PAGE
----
By Glenn Aparicio Parry
The Language of Spirituality is a fascinating documentary film that emerges out of an ongoing dialogue between Western scientists and Native American elders, initially begun in 1992, when Blackfoot elder Leroy Little Bear approached physicist David Bohm, exactly five hundred years after Columbus had set foot on this continent. It represents the first time in the post colonial era where Indigenous ways of knowing and leading edge science meet on truly equal footing. The film reveals little known parallels between Indigenous world views and quantum theory, such as the recognition that everything that exists vibrates, and that "process and relationship" underlie reality rather than discrete building blocks of "things." Native elders Little Bear and Joseph Rael are featured in the film, along with physicist Fred Alan Wolf, physicist/author F. David Peat, linguist Dan Moonhawk Alford and others. The film is dedicated to Alford, who was invited by his mentor, Sakej Youngblood Henderson, to participate in the original 1992 dialogue and was the driving force in helping set up annual dialogues now run by SEED Graduate Institute in Albuquerque www.seedgraduateinstitute.org
Among many themes, the film explores the limits of Indo-European languages, such as English, which depend heavily on nouns to comprehend reality, and by definition, stop movement - and juxtaposes this with certain Native languages, which see the world as a fluid place of dynamic interaction and speakers can go "all day long without uttering a single noun." Alford describes himself as standing at the "lonely crossroads of Quantum theory, Native America, consciousness and linguistics." He reintroduces the theories of the much maligned linguist Benjamin Whorf, and does an excellent job defending Whorf against the straw man arguments that limited his work to the so-called Whorf-Sapir hypothesis. He does this by positioning Whorf's linguistics in the context of emerging quantum theory in the twentieth century.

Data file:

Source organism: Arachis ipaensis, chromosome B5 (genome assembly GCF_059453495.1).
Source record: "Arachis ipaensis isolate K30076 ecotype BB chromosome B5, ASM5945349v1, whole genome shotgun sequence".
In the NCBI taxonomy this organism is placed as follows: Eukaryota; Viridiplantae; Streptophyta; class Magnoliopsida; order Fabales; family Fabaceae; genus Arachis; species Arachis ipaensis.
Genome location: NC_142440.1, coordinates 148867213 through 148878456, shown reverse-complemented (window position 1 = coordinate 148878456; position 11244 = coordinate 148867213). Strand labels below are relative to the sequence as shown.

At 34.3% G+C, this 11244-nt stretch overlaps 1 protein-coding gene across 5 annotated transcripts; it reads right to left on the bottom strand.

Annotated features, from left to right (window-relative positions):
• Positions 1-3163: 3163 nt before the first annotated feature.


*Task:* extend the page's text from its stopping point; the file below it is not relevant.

We are introduced to the intriguing possibility that Native languages and Native consciousness may provide a more suitable window for understanding the ramifications of leading edge science. Science itself has been limited by its blind spot that mostly failed to recognize the similarity in logic between the grammar of Indo-European languages and the structure of Western scientific formulations. David Bohm was an exception in that he painfully understood this limitation and even tried to create a language composed exclusively of verbs, which he called the "rheomode" - from the Greek "rheo", to flow. At the time Bohm was attempting to create the rheomode, he was probably unaware of the already existing Native languages which already largely accomplished what he was trying to do. Bohm was blessed to participate in dialogue with Native elders in what turned out to be the last year of his life. Could it be that we have come full circle and that Native consciousness must be joined with Western consciousness if we are to understand reality and to make better choices of how to live our lives? The questions in the film are large, and the film maker wisely chooses to end the film with a song sung by Joseph Rael. For, when Rael sings, his voice contains volumes of spirit which can never be captured by words alone.